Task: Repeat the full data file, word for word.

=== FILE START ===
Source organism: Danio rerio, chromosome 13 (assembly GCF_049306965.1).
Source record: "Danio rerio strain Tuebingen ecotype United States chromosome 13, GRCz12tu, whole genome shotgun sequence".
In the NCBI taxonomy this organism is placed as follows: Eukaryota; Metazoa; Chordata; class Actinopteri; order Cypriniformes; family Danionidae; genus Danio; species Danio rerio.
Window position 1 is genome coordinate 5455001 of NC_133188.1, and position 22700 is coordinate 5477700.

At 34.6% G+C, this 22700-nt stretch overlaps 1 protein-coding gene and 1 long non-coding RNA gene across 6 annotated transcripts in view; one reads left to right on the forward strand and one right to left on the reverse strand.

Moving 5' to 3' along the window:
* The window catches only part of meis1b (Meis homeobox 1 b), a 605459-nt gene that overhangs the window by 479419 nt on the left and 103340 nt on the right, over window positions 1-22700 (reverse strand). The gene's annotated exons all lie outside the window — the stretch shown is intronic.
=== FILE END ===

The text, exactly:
Source organism: Danio rerio, chromosome 13 (assembly GCF_049306965.1).
Source record: "Danio rerio strain Tuebingen ecotype United States chromosome 13, GRCz12tu, whole genome shotgun sequence".
In the NCBI taxonomy this organism is placed as follows: Eukaryota; Metazoa; Chordata; class Actinopteri; order Cypriniformes; family Danionidae; genus Danio; species Danio rerio.
Window position 1 is genome coordinate 5455001 of NC_133188.1, and position 22700 is coordinate 5477700.

At 34.6% G+C, this 22700-nt stretch overlaps 1 protein-coding gene and 1 long non-coding RNA gene across 6 annotated transcripts in view; one reads left to right on the forward strand and one right to left on the reverse strand.

Moving 5' to 3' along the window:
* The window catches only part of meis1b (Meis homeobox 1 b), a 605459-nt gene that overhangs the window by 479419 nt on the left and 103340 nt on the right, over window positions 1-22700 (reverse strand). The gene's annotated exons all lie outside the window — the stretch shown is intronic.